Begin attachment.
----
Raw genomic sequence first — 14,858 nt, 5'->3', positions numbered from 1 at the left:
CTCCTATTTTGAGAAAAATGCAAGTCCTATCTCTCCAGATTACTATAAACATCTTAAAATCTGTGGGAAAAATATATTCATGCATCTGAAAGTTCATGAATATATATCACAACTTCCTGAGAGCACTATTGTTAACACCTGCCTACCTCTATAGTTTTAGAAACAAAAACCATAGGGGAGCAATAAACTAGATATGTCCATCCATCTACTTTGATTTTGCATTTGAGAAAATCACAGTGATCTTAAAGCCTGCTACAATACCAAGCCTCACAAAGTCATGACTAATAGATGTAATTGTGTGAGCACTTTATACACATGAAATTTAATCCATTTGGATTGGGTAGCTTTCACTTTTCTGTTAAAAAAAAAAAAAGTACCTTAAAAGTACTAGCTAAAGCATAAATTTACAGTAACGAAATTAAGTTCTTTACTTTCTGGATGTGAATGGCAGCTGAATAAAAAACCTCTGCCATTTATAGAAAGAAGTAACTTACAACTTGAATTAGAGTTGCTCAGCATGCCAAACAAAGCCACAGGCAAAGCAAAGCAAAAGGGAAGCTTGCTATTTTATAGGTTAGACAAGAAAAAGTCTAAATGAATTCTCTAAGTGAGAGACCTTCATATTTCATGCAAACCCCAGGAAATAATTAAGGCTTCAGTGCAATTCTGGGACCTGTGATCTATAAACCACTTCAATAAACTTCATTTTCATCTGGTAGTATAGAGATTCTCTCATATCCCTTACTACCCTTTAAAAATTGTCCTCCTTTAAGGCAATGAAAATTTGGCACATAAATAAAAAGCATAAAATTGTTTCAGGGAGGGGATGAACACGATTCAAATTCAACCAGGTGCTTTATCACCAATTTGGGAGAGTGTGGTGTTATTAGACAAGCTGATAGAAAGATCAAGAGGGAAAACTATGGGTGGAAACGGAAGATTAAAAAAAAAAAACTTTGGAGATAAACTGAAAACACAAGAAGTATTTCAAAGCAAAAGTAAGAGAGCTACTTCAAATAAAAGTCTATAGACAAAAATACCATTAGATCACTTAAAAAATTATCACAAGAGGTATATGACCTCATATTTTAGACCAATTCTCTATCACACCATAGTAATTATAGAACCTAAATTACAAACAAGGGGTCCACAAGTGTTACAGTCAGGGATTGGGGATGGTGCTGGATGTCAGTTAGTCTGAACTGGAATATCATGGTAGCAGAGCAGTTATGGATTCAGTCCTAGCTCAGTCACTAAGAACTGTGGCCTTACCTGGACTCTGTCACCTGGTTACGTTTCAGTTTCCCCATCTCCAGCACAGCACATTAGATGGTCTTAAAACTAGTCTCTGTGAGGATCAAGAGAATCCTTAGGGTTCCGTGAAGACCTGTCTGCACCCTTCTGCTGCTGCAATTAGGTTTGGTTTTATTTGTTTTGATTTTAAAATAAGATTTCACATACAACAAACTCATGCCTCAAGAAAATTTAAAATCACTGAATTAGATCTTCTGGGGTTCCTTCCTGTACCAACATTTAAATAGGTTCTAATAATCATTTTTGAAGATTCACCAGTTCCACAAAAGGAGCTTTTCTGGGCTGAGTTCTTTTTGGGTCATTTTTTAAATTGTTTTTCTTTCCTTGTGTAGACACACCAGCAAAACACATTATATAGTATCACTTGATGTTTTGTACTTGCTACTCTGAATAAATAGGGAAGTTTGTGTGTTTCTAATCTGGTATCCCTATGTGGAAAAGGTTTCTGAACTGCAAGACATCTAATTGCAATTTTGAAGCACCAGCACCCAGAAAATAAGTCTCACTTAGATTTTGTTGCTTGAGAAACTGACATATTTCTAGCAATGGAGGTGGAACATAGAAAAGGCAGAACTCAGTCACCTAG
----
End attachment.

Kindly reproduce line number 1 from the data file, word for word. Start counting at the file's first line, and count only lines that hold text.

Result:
Raw genomic sequence first — 14,858 nt, 5'->3', positions numbered from 1 at the left: